The mango case sat at the top of the stairs, yellow bumps flashing. I picked up one and felt the weight of a baseball. Bringing it to my upper lip, I closed my eyes, inhaled slowly and postcards of Indian beaches shuttered in my mind.
I walked to the kitchen. I got a cutting board and a cleaver. I peeled the skin. The juices smeared my fingertips and the fragrance filled my nostrils. I carefully let the peel fold into one curled strand.
The mango sat in my palm, shining like sunset light streaming through stained glass. Enclosing my fingers around its slippery body, I cut grid marks. The blade easily slid through to the seed. As I sliced against the inner stone, pieces fell on to the wood with a small plop.
I didn’t bother with a plate—or a fork. Taking a small wedge between my fingers, I dropped it on to my tongue. My teeth effortlessly pierced the golden cushion. My taste buds cheered as supple sweetness burst in my mouth. Everything went in slow motion. But after that first morsel, the view sped up like a time-capture video of clouds in the sky—except instead of white pillows moving across blue air, a hand darted in and out to steal the exotic ambrosia till it all disappeared.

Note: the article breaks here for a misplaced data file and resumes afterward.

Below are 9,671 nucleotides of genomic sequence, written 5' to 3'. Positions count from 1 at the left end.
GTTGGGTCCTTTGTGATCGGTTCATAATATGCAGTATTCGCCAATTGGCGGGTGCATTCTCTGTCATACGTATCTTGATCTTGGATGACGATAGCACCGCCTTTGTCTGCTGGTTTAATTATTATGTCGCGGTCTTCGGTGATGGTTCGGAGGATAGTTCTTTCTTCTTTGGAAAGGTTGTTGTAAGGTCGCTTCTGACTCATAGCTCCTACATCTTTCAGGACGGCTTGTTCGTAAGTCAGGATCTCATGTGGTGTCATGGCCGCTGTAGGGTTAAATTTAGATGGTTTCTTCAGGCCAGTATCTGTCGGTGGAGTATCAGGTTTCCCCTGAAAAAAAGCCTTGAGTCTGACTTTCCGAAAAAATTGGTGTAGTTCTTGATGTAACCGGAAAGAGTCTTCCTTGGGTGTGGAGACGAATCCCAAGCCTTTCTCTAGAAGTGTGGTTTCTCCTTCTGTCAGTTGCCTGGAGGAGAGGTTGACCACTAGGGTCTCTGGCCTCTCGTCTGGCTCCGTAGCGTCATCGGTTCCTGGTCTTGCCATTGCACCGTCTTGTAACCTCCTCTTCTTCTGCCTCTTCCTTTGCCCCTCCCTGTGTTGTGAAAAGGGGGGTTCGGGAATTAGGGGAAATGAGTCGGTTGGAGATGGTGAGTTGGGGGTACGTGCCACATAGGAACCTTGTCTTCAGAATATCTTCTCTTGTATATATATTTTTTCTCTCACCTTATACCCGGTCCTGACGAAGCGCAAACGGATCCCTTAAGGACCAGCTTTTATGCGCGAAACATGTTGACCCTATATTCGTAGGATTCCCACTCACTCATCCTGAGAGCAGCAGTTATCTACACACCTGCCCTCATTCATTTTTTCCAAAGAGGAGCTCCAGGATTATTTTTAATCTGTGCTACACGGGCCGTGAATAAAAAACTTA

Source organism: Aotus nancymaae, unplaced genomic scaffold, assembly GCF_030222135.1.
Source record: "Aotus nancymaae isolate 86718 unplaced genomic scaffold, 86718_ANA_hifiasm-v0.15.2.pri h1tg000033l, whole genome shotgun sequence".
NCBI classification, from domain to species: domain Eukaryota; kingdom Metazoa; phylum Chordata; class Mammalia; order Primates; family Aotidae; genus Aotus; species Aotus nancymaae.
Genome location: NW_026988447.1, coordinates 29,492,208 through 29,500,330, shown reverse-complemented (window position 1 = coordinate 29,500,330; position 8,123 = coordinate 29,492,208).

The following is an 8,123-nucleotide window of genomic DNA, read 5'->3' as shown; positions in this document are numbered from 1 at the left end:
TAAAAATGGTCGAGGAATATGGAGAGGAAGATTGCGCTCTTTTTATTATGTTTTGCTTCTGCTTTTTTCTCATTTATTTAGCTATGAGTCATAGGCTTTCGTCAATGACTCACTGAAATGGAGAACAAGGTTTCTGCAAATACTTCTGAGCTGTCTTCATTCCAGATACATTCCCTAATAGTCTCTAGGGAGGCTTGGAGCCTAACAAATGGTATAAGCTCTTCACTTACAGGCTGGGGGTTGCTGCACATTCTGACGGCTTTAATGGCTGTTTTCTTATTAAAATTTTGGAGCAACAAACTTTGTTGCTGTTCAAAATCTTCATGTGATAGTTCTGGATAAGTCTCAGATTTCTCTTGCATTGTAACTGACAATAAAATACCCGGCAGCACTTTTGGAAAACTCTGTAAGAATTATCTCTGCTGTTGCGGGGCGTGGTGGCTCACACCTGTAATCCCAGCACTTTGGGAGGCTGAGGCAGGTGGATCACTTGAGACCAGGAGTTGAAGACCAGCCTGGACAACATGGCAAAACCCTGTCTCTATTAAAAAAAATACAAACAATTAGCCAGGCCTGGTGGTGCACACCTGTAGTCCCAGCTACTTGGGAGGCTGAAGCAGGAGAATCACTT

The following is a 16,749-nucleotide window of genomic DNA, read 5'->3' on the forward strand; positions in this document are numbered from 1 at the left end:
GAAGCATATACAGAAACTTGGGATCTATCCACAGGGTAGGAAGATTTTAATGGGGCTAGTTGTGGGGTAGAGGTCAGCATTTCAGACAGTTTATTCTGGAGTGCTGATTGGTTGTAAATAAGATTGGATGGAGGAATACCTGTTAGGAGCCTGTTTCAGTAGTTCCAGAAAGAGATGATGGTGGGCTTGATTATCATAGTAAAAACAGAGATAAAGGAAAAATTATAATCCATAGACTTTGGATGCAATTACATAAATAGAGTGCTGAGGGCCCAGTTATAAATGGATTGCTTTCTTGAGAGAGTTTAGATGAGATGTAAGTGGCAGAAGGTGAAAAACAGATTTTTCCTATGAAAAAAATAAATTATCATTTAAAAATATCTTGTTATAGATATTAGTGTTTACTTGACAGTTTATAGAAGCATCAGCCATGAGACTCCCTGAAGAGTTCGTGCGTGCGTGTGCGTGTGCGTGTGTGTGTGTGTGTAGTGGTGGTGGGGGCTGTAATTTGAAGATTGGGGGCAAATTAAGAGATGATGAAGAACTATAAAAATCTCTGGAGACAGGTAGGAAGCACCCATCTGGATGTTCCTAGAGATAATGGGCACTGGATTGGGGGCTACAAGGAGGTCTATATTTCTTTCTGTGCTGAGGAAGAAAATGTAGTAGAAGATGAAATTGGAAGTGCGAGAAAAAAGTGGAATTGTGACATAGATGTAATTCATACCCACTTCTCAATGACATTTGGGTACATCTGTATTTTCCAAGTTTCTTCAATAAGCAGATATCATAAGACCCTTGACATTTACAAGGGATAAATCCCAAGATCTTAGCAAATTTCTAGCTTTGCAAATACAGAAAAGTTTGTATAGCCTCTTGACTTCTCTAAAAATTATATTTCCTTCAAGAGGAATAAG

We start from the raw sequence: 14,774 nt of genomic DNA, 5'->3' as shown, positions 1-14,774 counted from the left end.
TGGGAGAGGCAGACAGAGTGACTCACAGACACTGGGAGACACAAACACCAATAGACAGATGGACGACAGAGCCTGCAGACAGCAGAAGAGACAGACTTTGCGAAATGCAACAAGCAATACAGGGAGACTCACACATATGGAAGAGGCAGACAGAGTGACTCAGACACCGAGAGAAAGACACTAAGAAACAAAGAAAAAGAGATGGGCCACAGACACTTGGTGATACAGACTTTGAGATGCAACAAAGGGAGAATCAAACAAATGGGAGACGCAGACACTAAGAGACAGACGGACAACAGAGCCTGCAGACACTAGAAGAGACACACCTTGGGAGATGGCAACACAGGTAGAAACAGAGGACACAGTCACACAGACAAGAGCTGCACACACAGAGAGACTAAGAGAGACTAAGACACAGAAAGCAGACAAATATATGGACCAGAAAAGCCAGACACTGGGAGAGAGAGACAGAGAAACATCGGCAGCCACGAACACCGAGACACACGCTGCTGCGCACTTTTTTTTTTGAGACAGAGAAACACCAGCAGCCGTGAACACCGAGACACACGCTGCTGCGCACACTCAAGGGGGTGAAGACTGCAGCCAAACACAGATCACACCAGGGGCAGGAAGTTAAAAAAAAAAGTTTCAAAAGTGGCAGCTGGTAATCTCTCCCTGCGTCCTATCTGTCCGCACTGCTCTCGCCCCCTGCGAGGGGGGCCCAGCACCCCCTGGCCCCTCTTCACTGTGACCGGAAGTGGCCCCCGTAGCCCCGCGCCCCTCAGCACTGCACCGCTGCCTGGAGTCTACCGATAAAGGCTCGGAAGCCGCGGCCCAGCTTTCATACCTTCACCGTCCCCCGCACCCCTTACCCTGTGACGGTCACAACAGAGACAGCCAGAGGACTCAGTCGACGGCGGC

There was a citywide indie arts festival when I was in Singapore. In one hallway leading to the Metro station were rows of American convicted killers' portraits paired with stark images of their last meal request.
Initiated by American photographer Jonathon Kambouris, the project made me feel unsettled and eerie. Kambouris asked the question, "How is society really served by the death penalty?"
I never met my cousin Augustus before till I visited Singapore but we bonded instantly over a shared age and love of food. He took me to the hottest club shows and the best late-night eats.
Our first early morning food adventure together was anotherZouk club night.
After a Wednesday night of highly choreographed dance moves to popular 80's tracks (Mambo nights), Agus was raring to take me for bak kut teh — pork rib soup. I wasn't one to refuse.
It was also the first time I had a barley drink before (no alcohol). I didn't like but it's supposed to be very good for you.
But the soup. Oh my. The soup (bottom right corner). It's not much to look at but one whiff and I was drowning in a haze of meaty aroma that flickered with the life of a nighttime campfire. I slurped up the broth with abandon. And I wanted more. I was like the greedy little fat kid in Charlie and the Chocolate Factory, except instead of a river of milk chocolate, I wanted to fall into this river of bak kut teh.
What does this smell like?
I couldn't stop gobbling it up, inhaling it, wondering why it was so familiar yet so different from the original dish. Then it hit me.
It smelled like Montreal Schwartz's smoked meat.